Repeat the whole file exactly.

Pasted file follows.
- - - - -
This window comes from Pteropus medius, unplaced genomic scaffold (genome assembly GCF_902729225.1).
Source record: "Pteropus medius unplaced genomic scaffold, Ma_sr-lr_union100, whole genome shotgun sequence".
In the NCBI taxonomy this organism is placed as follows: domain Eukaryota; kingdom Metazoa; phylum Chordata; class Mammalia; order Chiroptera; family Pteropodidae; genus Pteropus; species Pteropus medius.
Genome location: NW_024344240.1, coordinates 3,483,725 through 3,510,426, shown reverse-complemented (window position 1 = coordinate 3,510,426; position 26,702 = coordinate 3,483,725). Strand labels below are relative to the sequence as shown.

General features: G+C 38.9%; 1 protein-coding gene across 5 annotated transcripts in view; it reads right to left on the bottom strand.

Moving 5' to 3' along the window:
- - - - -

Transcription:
This window comes from Pteropus medius, unplaced genomic scaffold (genome assembly GCF_902729225.1).
Source record: "Pteropus medius unplaced genomic scaffold, Ma_sr-lr_union100, whole genome shotgun sequence".
In the NCBI taxonomy this organism is placed as follows: domain Eukaryota; kingdom Metazoa; phylum Chordata; class Mammalia; order Chiroptera; family Pteropodidae; genus Pteropus; species Pteropus medius.
Genome location: NW_024344240.1, coordinates 3,483,725 through 3,510,426, shown reverse-complemented (window position 1 = coordinate 3,510,426; position 26,702 = coordinate 3,483,725). Strand labels below are relative to the sequence as shown.

General features: G+C 38.9%; 1 protein-coding gene across 5 annotated transcripts in view; it reads right to left on the bottom strand.

Moving 5' to 3' along the window: